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NORTHERN CALIFORNIA BIKE TRIP, JUNE 24 - JULY 6, 2001 by Lois Horowitz

THE YELLOW SCARF AWARD began last year when, prior to the Britanny trip, Ken King thought it would be fun to start a tradition of awarding a yellow bicycle scarf received as a gift from Emily Hopkins, an out-of-town cyclist friend of Ken's and Joan Slote, for notable events (acts of kindness,courage, stupidity, etc.) that occur on a tour.  For the particular deed, the person gets to wear the scarf until earned by the next person. So far, the scarf has been to France and Ireland.Here are the northern California trip awards along with a brief log of our trip. Ta-da..

Meeting Day, Sun. June 24, 2001 - We all arrived safely in Dunsmuir, California in the shadow of  Mt. Shasta and a whisper away from the Oregon border at the local Travel Lodge to begin our Northern California bicycle trip led by Marge Cooper. There were 15 riders and 2 in the van for a total of 17.  Riders were Stephanie Abel, Doc Faulkner, Harry Baldwin, Jeff Gianformaggio, Nick Nicholson, Stogs & Susie (not their real names) Stogsdill, Tack & Nida Lam, Doug Paulson & Mary Ann Hautman, Jim Elliott, Bill Hayward & Sylvia Nielson, and Lois Horowitz. Vanners, water carriers, shoppers and camp setter-uppers were Marge Cooper and Al Horowitz.

The trip had not even begun when someone already won the Yellow Scarf.  On arrival day, the scarf went to Harry Baldwin, for driving an extra 300 miles and dragging Doc Faulkner along with him.  No, Harry and Doc did not get lost.  Harry just left his altimeter, odometer and other expensive imeters and ometers that make his bike trips extra enjoyable, at the motel where he and Doc spent the previous night.  They discovered the missing bag when they stopped for gas 150 miles away and, of course, they just HAD to go back for them (especially since Harry was driving.) They did make Dunsmuir in time for dinner, however, which, after all, is very important. We'll deduct a few points for that.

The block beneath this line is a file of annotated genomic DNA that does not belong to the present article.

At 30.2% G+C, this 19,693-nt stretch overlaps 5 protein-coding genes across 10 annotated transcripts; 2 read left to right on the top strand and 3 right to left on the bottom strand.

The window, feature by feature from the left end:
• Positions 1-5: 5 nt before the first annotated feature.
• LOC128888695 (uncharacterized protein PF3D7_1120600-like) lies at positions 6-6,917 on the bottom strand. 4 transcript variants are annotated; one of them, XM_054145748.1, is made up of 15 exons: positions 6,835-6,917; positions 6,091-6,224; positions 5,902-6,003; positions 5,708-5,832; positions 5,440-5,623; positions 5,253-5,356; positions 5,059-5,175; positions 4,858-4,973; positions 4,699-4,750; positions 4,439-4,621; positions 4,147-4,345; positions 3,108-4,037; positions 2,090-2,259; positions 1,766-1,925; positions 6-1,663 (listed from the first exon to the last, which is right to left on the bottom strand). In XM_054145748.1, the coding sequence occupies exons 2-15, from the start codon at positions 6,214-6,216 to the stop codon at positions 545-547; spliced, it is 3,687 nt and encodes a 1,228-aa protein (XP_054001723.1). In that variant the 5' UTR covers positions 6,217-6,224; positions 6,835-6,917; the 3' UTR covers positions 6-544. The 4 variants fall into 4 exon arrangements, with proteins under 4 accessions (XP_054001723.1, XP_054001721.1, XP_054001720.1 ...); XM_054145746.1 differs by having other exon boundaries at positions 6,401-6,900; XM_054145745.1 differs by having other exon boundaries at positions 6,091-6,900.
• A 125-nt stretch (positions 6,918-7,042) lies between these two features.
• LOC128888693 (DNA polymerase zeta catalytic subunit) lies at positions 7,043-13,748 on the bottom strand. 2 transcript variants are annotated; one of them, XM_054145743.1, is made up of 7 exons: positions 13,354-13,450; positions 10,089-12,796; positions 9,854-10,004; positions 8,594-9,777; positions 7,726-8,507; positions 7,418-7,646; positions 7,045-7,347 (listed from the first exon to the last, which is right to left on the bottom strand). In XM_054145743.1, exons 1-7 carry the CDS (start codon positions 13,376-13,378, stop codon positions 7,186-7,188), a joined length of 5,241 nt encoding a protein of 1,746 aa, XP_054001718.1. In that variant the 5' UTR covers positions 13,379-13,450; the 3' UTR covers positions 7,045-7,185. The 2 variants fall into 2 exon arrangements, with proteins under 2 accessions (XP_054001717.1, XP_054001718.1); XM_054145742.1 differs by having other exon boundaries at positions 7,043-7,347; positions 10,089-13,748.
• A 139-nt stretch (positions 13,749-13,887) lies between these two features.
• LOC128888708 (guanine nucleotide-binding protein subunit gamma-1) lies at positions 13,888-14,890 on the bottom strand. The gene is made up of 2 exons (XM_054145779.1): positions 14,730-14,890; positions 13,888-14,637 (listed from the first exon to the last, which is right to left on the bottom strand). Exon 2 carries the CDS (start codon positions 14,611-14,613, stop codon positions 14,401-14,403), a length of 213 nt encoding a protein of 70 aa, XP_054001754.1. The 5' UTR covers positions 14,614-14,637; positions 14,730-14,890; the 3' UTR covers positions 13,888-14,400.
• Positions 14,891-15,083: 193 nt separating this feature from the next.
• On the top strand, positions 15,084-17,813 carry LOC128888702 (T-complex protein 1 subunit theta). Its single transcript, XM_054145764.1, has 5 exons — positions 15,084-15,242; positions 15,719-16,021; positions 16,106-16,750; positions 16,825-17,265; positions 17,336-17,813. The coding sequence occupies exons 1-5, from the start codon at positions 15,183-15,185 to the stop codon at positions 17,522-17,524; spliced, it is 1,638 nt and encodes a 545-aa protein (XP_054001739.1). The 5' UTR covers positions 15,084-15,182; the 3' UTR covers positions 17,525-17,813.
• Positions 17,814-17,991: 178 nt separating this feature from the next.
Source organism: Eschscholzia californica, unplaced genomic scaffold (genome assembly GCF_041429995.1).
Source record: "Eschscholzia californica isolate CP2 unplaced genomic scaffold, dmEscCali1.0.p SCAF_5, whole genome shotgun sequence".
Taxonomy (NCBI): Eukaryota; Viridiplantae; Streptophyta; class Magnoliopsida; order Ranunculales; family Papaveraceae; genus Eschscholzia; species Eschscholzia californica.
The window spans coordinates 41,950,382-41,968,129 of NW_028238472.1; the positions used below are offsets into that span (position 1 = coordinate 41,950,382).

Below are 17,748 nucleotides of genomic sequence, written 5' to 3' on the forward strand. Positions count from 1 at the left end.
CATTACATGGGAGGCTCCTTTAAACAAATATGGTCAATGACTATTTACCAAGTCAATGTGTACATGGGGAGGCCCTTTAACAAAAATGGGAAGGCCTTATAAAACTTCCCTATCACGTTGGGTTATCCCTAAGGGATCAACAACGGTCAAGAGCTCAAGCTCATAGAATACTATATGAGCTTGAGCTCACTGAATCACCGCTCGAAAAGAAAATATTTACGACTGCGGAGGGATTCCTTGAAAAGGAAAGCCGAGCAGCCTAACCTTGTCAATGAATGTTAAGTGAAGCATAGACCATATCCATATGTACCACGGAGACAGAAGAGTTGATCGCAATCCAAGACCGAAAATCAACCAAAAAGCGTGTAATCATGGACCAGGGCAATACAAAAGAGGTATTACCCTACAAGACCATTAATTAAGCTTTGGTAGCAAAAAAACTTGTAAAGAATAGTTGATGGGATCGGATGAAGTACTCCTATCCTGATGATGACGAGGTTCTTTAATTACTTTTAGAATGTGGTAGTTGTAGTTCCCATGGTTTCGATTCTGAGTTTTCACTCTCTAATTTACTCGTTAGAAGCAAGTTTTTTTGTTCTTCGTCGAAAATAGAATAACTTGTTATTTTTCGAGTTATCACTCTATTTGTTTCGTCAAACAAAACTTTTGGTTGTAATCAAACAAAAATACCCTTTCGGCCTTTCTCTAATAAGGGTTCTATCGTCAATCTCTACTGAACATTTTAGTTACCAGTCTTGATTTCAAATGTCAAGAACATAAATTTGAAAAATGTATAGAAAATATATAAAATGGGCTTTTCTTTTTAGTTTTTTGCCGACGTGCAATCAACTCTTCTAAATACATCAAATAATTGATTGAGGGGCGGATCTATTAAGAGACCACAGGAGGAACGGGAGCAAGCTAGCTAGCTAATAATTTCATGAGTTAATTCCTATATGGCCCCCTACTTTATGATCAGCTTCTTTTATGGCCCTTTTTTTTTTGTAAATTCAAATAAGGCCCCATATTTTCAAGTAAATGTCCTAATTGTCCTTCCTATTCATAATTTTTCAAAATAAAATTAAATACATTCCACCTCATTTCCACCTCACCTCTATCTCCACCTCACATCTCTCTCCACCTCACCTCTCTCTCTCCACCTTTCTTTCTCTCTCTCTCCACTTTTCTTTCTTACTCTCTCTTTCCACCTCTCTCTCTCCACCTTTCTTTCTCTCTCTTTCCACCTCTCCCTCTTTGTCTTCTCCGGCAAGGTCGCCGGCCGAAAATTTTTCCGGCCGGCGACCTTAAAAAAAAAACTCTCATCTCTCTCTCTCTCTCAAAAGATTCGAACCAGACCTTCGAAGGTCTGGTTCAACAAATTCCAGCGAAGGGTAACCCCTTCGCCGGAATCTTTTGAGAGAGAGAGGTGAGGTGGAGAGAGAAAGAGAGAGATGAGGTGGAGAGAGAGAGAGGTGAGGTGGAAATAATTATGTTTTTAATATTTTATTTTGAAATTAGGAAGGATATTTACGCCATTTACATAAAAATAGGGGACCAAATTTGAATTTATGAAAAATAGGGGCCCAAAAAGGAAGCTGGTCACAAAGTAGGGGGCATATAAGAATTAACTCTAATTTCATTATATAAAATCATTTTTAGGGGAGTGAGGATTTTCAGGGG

Day 1, Mon., June 25, 2001.  Dunsmuir to Yreka, about 45 miles. The weather was perfect as we headed north to Yreka, an elevation gain of about 800 feet.  It was a very pleasant ride largely on country roads paralleling Highway 5.  And the Scarf went to Nick Nicholson, for falling over on his bike in a bit of gravel while practically standing still within the first ten miles of the trip.  The other nominee was Jeff Gianformaggio for what I call his pity ride (Harumpf!)  Jeff nominated himself for being a good samaritan and riding with Poky Horowitz.  Of course, HE asked to ride with Poky.  But never mind. She'll get over it.  She's already over it.  Really.  Al Horowitz voted for Jeff, not Nick.  Can you believe that?  I'm over it.  Honest.
 
Day 2, Tues. June 26, 2001.  Yreka to Sarah Tottem Campground, about 40 miles away, mostly downhill. It started drizzling at about noon and did not stop until the next morning.  For those of you who have ridden in rain, you will agree that warm and wet is better than cold and wet.  And The Scarf went to Mary Ann Hauptman for falling off a cliff, sort of.  Mary Ann was looking up through the rainy mist to get a photo of the hills shrouded in clouds.  The perfect photo always requires a little dance by the photographer but one must not forget those backwards steps.  Mary Ann forgot and tumbled down a teeny incline of sand.  In her effort to protect her beloved and costly camera , she fell flat on her back with hands and feet in the air.  Mercifully, neither Mary Ann nor the camera suffered any contusions or abrasion  The Scarf was hers, hands down (or up as the case may be).  The pre-dinner activities in the campground consisted of attempting to dry shoes at the campfire which non-camper Al Horowitz started in a non designated campfire site presumeably due to lack of camping experience. He chose a site under a tree near some low-hanging branches so we wouldn't get wet while toasting our tootsies and for which he could have won the scarf if Mary Ann hadn't earned it so spectacularly. 

After a delicious dinner in the campground, we all high-tailed it to our tents and fell asleep before dark to the patter of rain and the setting of the scene of the next day's scarf award.